Participants in the National Capacity Building Workshop in Seychelles, 24 July 2019 © Johnny Volcere / Paradise Media
The Department of Culture of Seychelles, the International Council of Museums (ICOM)-Seychelles and UNESCO organized a “National workshop to strengthen capacities to fight against illicit trafficking of cultural objects in Seychelles: prevention, cooperation, restitution” from 24 to 26 July 2019 in Mahe, Seychelles.
Thirty-five key national stakeholders including representatives of the Ministry of Youth, Sports and Culture, Ministry of Foreign Affairs, the Ministry of Trade and other relevant ministries, the Attorney General’s Office, museum and heritage professionals, law enforcement officers (police and customs) from Seychelles participated in the national workshop in the framework of the 1970 UNESCO Convention on the Means of Prohibiting and Preventing the Illicit Import, Export and Transfer of Ownership of Cultural Property. The three-day workshop was led by international experts from UNESCO, the International Institute for the Unification of Private Law (UNIDROIT), the International Criminal Police Organization (INTERPOL), the World Customs Organization (WCO), and the International Council of Museums (ICOM) as well as high level national experts from the Seychelles Department of Culture.
The workshop was opened on Wednesday 24 July 2019 by the Secretary-General of the Seychelles National Commission for UNESCO, Ms. Marie-Reine Horeau, who thanked the UNESCO Regional Office for Eastern Africa for ensuring a close collaboration with the National Commission. In her opening remarks, she announced Seychelles’ intention to develop a national legislation to strengthen protection of cultural property. The Director General of the Department of Culture, Ms. Julienne Barra, called on all participants to develop an action plan with recommendations to strengthen national capacities in Seychelles for the fight against illicit trafficking of cultural property.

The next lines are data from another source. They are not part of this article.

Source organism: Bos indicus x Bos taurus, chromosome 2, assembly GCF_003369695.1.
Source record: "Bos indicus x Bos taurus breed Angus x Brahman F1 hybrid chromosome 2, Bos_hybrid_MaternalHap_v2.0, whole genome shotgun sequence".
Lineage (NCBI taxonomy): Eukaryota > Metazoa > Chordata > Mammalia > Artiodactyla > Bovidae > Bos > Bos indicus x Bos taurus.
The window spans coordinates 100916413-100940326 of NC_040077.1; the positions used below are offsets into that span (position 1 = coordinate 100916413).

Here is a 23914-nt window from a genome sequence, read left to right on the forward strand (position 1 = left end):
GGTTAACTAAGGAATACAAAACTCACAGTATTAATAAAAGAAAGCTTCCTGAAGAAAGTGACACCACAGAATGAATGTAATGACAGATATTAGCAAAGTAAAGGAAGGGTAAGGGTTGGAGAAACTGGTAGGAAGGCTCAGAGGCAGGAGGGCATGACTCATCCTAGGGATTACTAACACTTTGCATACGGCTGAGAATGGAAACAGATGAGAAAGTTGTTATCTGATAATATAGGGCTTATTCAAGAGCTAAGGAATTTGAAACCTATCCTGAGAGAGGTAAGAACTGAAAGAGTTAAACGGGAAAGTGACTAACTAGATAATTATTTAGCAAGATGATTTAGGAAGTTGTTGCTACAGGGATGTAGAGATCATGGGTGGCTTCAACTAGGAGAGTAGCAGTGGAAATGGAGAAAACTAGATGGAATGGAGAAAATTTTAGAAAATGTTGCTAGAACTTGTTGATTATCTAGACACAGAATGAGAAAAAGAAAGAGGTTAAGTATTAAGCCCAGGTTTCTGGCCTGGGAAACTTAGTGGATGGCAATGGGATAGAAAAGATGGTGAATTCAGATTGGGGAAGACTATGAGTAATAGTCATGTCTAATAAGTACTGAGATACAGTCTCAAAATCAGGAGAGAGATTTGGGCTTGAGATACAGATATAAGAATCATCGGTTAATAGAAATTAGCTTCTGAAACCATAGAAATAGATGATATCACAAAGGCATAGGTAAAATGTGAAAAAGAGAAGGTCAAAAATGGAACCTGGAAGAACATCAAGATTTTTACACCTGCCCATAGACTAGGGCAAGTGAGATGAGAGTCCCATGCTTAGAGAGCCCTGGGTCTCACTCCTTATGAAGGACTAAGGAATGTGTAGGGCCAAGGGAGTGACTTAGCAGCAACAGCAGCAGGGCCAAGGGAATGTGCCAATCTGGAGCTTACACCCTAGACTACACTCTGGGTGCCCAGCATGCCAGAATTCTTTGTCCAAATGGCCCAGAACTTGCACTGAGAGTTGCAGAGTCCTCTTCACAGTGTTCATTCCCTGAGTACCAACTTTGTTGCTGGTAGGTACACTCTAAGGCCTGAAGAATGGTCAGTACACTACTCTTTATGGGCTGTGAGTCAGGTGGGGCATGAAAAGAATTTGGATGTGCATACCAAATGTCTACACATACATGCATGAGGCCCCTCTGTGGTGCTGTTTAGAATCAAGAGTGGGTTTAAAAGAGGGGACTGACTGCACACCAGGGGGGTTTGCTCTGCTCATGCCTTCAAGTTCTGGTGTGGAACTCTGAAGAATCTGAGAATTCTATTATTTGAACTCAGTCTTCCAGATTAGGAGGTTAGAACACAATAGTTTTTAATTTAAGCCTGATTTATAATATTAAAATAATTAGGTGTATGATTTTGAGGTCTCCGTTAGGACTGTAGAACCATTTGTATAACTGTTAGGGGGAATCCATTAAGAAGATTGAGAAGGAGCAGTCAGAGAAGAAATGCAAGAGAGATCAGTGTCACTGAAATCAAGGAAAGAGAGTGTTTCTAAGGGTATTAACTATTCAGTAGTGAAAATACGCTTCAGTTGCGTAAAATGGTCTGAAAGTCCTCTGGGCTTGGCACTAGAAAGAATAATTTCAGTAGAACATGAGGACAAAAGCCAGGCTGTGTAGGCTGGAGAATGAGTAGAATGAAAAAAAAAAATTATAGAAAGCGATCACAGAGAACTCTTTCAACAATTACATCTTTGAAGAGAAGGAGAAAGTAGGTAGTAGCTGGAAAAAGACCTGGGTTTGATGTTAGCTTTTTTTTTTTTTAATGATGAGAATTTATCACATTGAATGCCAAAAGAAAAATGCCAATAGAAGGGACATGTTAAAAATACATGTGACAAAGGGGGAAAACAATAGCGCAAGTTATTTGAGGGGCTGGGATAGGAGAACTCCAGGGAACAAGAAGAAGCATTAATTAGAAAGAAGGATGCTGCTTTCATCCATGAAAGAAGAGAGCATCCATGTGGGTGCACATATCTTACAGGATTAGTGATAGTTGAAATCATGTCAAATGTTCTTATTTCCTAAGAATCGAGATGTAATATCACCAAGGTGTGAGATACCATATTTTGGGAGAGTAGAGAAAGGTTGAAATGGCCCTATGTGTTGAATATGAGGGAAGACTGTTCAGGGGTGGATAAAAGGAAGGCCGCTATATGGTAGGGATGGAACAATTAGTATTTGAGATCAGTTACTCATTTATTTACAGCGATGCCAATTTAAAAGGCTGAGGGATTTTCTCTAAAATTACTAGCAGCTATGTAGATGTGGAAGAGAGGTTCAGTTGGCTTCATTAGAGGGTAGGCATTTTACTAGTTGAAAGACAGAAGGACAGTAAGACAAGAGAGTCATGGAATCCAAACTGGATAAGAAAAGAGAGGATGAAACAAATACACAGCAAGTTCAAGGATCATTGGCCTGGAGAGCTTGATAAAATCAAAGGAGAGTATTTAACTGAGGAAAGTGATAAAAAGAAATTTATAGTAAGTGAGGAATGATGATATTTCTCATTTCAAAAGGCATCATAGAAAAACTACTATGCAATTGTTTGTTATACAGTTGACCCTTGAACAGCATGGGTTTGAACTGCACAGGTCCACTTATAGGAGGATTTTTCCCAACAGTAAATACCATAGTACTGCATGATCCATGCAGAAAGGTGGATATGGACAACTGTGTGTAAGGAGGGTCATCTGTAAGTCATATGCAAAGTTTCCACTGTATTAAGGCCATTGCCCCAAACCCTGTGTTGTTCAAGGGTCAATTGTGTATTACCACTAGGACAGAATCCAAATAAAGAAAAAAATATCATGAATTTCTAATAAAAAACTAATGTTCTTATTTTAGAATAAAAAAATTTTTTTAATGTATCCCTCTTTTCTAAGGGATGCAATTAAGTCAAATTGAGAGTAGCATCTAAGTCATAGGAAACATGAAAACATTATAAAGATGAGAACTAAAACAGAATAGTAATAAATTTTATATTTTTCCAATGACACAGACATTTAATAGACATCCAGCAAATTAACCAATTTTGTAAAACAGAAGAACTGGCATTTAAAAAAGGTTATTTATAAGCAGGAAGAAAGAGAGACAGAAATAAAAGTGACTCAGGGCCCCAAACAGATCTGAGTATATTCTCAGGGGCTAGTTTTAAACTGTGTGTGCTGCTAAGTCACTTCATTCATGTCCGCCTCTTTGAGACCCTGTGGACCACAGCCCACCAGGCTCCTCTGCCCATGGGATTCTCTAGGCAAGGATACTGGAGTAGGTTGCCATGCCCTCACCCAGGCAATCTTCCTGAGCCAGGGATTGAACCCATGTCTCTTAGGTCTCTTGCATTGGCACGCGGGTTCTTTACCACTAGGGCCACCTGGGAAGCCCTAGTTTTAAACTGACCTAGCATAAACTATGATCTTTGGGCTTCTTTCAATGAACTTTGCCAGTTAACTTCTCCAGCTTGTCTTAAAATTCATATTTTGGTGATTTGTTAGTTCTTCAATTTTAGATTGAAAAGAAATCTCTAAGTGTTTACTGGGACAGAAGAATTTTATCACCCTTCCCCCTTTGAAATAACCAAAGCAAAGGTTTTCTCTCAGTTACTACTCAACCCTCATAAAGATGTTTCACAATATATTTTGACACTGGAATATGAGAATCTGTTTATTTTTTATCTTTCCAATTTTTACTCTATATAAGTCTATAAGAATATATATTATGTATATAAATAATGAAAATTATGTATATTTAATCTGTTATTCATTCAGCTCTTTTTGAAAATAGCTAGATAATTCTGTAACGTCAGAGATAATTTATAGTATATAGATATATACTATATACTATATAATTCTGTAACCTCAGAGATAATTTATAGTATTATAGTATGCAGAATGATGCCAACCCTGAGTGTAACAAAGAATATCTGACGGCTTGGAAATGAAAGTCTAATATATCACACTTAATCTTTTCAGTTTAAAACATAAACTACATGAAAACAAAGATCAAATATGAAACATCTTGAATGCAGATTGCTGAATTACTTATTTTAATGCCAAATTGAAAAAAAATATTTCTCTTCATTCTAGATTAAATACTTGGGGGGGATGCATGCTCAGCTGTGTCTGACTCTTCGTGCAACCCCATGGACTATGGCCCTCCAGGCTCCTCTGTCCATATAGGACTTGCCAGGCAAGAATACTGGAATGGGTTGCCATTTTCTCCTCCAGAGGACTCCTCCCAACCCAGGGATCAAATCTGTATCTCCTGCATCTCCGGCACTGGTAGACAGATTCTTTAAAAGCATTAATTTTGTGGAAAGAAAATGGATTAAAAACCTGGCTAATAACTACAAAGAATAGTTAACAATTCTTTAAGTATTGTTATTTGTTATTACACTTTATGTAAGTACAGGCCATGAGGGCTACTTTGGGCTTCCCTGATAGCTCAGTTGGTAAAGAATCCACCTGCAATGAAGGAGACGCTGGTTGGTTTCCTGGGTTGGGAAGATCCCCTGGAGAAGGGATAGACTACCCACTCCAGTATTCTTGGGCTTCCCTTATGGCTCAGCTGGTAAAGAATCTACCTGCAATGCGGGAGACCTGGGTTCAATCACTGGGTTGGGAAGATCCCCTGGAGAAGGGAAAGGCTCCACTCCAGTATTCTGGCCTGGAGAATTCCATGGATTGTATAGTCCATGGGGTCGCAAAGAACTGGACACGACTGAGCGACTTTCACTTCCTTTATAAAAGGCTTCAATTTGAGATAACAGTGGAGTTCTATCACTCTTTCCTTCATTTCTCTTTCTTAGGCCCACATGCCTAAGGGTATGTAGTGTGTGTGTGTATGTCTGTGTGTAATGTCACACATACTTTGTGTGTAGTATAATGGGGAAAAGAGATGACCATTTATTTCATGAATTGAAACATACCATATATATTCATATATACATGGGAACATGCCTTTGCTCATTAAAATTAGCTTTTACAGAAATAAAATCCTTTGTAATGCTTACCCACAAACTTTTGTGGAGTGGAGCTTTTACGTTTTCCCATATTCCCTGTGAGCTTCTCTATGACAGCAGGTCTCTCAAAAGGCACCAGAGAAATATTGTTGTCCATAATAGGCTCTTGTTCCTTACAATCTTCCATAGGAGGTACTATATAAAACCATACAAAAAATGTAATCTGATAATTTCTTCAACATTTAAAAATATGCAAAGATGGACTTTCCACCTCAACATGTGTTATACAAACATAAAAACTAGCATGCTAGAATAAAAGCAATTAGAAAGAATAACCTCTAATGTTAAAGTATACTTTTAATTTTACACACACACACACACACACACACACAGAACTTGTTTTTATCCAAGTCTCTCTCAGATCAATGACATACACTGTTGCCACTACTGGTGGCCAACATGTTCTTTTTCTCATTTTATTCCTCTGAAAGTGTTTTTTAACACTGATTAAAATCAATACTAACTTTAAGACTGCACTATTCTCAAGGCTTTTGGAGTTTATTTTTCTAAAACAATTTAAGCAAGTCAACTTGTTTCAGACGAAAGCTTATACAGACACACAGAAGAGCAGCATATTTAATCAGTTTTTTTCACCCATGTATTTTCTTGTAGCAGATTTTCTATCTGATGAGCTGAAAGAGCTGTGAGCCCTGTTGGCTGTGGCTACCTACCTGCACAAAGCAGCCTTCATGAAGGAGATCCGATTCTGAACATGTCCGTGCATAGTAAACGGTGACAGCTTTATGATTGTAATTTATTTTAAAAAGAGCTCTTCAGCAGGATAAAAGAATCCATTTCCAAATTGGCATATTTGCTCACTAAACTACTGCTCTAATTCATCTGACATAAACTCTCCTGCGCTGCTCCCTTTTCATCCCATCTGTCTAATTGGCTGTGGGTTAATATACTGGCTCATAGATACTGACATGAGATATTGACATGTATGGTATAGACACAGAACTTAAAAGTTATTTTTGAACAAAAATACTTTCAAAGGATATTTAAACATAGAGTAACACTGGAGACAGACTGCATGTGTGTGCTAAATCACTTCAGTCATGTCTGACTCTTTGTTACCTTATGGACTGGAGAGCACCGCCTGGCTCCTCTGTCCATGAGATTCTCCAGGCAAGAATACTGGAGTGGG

The participants learned about the implementation procedures, tools and resources of the 1970 Convention, which was adopted by UNESCO as a means to combat the looting of archaeological sites and illicit trafficking of museum collections around the world, and works hand in hand with the 1995 UNIDROIT Convention on Stolen or Illegally Exported Cultural Objects to offer strong legal protection against illicit trafficking of cultural property.
On 26 July, the participants adopted recommendations to follow-up on the workshop, which included: updating national legislation, policies and measures for the protection of cultural property in Seychelles in line with relevant international instruments; urging accession by Seychelles to the 1995 UNIDROIT Convention on Stolen or Illegally Exported Cultural Objects as well as to the 2001 Underwater Cultural Heritage Convention and the First (1954) and Second (1999) Protocols of the 1954 UNESCO Convention for the Protection of Cultural Property in the Event of Armed Conflict; and developing a national inventory and database of cultural and natural property protected under the law.
“UNESCO is very pleased to support Seychelles with the organization of this workshop, which aims to ensure a clearer understanding of the obligations and responsibilities as well as the benefits of States Parties to the 1970 UNESCO Convention,” said Ms. Ann Therese Ndong-Jatta, Director of the UNESCO Regional Office for Eastern Africa.
In recent years, the increased risk of illicit trafficking of cultural artifacts brought about by war and conflict, combined with the social-economic growth of the Africa region and the rapid expansion of the international art market, in particular through internet, has created a fertile environment for the illegal trafficking of cultural artifacts originating from countries that do not have the necessary measures in place.
“This workshop successfully equipped a wide variety of key stakeholders in Seychelles with the knowledge, skills and network to fight illicit trafficking of cultural property through prevention, cooperation and restitution,” said Ms. Karalyn Monteil, Regional Advisor for Culture at the UNESCO Regional Office for Eastern Africa.